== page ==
Measure Allowing Oklahoma Public Schools to Allow Armed Teachers in Classrooms
, the Special Reserve School Resource Officer Act, was introduced by, R-District 30, and introduced on the first day of the 2013 legislative session. The proposed legislation would allow public schools in the state to determine for themselves if they want armed teachers in the classrooms.
If the bill is passed through the state senate as it stands, schools would have to option to pay for teachers to receive a minimum of 120 hours of training to be able to carry a gun in school. The training will be provided by the state'sthrough a specialized program to be designed for the volunteer teachers.
A vote on the measure in the House today passed 6-23 over objections by some representatives about the safety and liability of having armed teachers in schools, even with training., D-District 34, told the, "This sounds like bargain basement security for kids."
McCullough voiced his intentions to push for a $500,000 appropriation to school districts to pay for the training of up to 250 volunteers.
The measure will now go to the state senate for consideration.
Measure Preventing Enforcement of Affordable Care Act in Oklahoma
, introduced as a public health and safety concern by, R-District 80, and titled "Preventing Enforcement of Certain Federal Health Care Acts," passed the Oklahoma House of Representatives today by a vote of 72-20. Today, the measure became authored by, R-District 33, for the senate's consideration.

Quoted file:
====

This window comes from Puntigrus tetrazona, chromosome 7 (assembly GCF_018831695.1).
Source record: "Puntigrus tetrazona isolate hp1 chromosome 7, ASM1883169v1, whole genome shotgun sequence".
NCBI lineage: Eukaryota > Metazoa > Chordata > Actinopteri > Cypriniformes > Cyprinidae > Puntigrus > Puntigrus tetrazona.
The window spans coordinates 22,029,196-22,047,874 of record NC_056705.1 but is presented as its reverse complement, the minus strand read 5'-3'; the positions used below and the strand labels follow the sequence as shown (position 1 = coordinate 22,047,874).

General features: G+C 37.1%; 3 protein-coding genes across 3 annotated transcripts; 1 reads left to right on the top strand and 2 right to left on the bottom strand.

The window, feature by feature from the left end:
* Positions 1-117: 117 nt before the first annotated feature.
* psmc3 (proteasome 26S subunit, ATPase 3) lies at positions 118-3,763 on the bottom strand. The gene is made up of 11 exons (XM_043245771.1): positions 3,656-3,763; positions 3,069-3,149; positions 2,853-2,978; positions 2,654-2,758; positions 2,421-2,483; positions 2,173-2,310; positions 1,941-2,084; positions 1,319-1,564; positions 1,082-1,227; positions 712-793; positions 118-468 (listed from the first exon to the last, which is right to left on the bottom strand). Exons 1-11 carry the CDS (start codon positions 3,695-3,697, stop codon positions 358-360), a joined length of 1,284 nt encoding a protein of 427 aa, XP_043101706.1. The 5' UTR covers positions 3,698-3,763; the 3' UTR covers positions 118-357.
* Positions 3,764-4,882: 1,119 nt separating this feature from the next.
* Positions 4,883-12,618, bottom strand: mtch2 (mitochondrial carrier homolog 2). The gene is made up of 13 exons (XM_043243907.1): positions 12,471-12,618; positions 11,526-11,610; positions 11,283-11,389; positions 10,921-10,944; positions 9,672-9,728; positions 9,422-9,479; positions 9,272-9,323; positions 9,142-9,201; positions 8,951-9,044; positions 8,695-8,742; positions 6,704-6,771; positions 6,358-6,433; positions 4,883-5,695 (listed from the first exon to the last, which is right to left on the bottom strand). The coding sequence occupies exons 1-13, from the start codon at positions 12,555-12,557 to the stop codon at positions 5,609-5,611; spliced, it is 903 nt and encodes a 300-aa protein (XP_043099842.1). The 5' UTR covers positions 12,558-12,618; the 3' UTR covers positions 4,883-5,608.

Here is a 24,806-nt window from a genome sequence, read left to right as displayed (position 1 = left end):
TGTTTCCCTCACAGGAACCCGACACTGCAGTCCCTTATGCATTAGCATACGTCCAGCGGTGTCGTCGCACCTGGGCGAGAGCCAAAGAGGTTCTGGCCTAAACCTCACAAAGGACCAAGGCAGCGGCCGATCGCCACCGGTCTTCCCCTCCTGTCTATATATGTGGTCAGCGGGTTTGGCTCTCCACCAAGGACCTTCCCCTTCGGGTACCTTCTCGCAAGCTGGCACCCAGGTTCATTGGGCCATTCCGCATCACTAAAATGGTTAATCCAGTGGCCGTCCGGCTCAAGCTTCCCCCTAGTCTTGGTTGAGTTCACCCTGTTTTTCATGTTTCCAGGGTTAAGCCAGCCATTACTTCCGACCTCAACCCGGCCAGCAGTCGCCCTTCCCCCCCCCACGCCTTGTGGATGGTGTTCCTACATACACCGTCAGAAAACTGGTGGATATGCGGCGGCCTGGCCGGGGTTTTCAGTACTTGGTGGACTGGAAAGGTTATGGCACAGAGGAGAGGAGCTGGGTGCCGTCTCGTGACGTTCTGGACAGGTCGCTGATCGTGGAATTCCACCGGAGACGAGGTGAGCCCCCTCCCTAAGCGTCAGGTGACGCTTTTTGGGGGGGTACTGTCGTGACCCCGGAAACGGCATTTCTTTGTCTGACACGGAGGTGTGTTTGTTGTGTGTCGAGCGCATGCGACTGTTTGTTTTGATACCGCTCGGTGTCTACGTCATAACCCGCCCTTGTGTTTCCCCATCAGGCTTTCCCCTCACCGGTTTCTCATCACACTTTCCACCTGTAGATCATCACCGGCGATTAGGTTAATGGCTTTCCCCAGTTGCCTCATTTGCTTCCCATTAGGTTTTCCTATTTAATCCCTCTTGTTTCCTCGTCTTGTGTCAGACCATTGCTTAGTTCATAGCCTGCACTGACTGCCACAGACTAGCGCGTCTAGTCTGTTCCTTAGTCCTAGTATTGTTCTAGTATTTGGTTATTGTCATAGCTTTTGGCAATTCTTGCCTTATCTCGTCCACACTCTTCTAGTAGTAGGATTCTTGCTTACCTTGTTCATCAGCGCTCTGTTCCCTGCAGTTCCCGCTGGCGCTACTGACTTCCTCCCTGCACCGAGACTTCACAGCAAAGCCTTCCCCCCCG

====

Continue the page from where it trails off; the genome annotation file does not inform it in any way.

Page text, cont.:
reported that Ritze continues to believe the Affordable Care Act is unconstitutional, despite the U.S. Supreme Court's ruling to the contrary and that most Oklahomans oppose what is often referred to as "Obamacare."
Removed from H.B. 1021 was a provision that would have made it a felony, punishable with up to five years in prison, for anyone in the state to follow the laws of the Affordable Care Act.
Measure to Decrease State Income Tax Rate
On Tuesday, the House passed, with a vote of 65-30. H.B. 2032, introduced by, R-District 62, would cut the state's top income tax rate from 5.25 percent to 5 percent, a plan backed by Fallin, a Republican.
reported that an analysis of what the cut in the income tax rate would mean in dollars and cents to state coffers showed that a loss of $50 million in the fiscal year 2014 which begins July 1, 2013 and a loss of $130 million in fiscal year 2015. Opponents of the tax decrease voiced concerns about cuts and losses in state services with the loss of income to Oklahoma from the income tax.
Smack dab in the middle of the baby boomer generation, L.L. Woodard is a proud resident of "The Red Man" state. With what he hopes is an everyman's view of life's concerns both in his state and throughout the nation, Woodard presents facts and opinions based on common-sense solutions.